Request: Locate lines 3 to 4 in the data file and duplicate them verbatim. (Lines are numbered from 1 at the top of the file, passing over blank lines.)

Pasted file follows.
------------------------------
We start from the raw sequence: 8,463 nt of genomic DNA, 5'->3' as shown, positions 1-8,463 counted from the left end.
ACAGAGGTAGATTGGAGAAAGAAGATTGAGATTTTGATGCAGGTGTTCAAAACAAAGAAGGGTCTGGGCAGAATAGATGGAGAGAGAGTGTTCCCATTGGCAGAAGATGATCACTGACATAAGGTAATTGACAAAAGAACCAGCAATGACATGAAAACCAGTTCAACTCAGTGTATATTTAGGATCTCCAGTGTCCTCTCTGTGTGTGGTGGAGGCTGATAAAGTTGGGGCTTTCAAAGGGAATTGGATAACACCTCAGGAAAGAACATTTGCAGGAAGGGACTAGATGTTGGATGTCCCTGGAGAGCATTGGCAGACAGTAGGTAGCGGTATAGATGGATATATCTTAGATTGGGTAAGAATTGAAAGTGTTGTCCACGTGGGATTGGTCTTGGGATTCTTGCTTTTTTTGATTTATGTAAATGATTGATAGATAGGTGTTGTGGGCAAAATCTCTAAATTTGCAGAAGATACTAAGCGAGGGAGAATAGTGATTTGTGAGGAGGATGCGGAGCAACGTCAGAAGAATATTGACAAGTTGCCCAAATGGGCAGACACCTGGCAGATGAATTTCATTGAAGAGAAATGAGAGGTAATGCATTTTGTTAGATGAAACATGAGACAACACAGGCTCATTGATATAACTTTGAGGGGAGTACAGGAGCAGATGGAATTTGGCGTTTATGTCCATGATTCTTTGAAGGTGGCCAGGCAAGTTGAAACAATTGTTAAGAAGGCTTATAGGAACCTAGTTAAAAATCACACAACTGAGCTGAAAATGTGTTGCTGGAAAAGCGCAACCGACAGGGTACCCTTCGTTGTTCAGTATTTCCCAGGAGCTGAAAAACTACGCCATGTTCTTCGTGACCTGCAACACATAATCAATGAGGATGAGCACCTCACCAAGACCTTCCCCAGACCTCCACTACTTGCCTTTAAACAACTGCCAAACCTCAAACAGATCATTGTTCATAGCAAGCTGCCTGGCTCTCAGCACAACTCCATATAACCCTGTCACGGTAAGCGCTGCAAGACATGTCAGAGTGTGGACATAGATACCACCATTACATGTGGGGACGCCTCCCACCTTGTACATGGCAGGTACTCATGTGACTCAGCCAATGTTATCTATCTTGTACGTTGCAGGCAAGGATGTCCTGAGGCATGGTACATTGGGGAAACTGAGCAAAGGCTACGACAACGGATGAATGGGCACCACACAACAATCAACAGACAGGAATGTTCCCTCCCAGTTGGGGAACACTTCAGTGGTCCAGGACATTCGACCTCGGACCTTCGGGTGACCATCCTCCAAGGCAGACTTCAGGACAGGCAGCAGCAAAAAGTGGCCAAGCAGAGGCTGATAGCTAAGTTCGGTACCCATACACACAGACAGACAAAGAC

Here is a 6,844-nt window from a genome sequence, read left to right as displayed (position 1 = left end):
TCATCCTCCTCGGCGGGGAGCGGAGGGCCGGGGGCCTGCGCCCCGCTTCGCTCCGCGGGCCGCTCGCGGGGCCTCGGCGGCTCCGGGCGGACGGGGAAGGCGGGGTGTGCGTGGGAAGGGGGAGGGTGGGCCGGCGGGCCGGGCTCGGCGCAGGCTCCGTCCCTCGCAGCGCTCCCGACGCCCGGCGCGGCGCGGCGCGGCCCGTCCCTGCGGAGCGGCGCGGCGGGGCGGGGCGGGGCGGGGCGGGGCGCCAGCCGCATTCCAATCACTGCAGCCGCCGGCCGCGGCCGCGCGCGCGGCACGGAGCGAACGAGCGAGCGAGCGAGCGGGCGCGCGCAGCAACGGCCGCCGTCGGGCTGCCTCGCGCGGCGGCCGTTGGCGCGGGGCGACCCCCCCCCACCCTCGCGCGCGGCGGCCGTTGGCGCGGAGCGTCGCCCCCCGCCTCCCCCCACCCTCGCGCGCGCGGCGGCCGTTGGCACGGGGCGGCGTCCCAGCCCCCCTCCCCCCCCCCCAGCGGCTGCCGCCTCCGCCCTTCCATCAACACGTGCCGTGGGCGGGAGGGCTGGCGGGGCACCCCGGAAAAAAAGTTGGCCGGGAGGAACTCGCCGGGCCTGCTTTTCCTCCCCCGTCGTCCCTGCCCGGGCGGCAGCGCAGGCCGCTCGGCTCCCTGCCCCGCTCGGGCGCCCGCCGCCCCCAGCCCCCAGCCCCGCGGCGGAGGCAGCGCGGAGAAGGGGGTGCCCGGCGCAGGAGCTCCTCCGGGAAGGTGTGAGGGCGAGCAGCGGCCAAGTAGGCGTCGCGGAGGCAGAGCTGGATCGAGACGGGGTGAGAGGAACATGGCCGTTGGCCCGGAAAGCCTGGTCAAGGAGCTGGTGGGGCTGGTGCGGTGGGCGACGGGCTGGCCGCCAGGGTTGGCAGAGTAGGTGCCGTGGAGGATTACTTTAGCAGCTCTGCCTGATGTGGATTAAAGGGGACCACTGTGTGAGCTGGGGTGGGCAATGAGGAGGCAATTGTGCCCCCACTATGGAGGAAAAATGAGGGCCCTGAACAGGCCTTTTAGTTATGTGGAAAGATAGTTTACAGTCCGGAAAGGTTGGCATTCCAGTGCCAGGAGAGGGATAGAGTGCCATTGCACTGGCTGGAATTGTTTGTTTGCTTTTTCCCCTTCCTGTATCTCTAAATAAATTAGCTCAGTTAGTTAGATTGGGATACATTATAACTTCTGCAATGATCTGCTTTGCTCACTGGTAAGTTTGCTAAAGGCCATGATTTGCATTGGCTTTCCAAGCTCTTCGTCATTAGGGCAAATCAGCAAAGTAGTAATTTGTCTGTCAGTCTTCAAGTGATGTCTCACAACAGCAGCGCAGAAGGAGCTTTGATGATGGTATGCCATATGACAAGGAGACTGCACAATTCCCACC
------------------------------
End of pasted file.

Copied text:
Here is a 6,844-nt window from a genome sequence, read left to right as displayed (position 1 = left end):
TCATCCTCCTCGGCGGGGAGCGGAGGGCCGGGGGCCTGCGCCCCGCTTCGCTCCGCGGGCCGCTCGCGGGGCCTCGGCGGCTCCGGGCGGACGGGGAAGGCGGGGTGTGCGTGGGAAGGGGGAGGGTGGGCCGGCGGGCCGGGCTCGGCGCAGGCTCCGTCCCTCGCAGCGCTCCCGACGCCCGGCGCGGCGCGGCGCGGCCCGTCCCTGCGGAGCGGCGCGGCGGGGCGGGGCGGGGCGGGGCGGGGCGCCAGCCGCATTCCAATCACTGCAGCCGCCGGCCGCGGCCGCGCGCGCGGCACGGAGCGAACGAGCGAGCGAGCGAGCGGGCGCGCGCAGCAACGGCCGCCGTCGGGCTGCCTCGCGCGGCGGCCGTTGGCGCGGGGCGACCCCCCCCCACCCTCGCGCGCGGCGGCCGTTGGCGCGGAGCGTCGCCCCCCGCCTCCCCCCACCCTCGCGCGCGCGGCGGCCGTTGGCACGGGGCGGCGTCCCAGCCCCCCTCCCCCCCCCCCAGCGGCTGCCGCCTCCGCCCTTCCATCAACACGTGCCGTGGGCGGGAGGGCTGGCGGGGCACCCCGGAAAAAAAGTTGGCCGGGAGGAACTCGCCGGGCCTGCTTTTCCTCCCCCGTCGTCCCTGCCCGGGCGGCAGCGCAGGCCGCTCGGCTCCCTGCCCCGCTCGGGCGCCCGCCGCCCCCAGCCCCCAGCCCCGCGGCGGAGGCAGCGCGGAGAAGGGGGTGCCCGGCGCAGGAGCTCCTCCGGGAAGGTGTGAGGGCGAGCAGCGGCCAAGTAGGCGTCGCGGAGGCAGAGCTGGATCGAGACGGGGTGAGAGGAACATGGCCGTTGGCCCGGAAAGCCTGGTCAAGGAGCTGGTGGGGCTGGTGCGGTGGGCGACGGGCTGGCCGCCAGGGTTGGCAGAGTAGGTGCCGTGGAGGATTACTTTAGCAGCTCTGCCTGATGTGGATTAAAGGGGACCACTGTGTGAGCTGGGGTGGGCAATGAGGAGGCAATTGTGCCCCCACTATGGAGGAAAAATGAGGGCCCTGAACAGGCCTTTTAGTTATGTGGAAAGATAGTTTACAGTCCGGAAAGGTTGGCATTCCAGTGCCAGGAGAGGGATAGAGTGCCATTGCACTGGCTGGAATTGTTTGTTTGCTTTTTCCCCTTCCTGTATCTCTAAATAAATTAGCTCAGTTAGTTAGATTGGGATACATTATAACTTCTGCAATGATCTGCTTTGCTCACTGGTAAGTTTGCTAAAGGCCATGATTTGCATTGGCTTTCCAAGCTCTTCGTCATTAGGGCAAATCAGCAAAGTAGTAATTTGTCTGTCAGTCTTCAAGTGATGTCTCACAACAGCAGCGCAGAAGGAGCTTTGATGATGGTATGCCATATGACAAGGAGACTGCACAATTCCCACC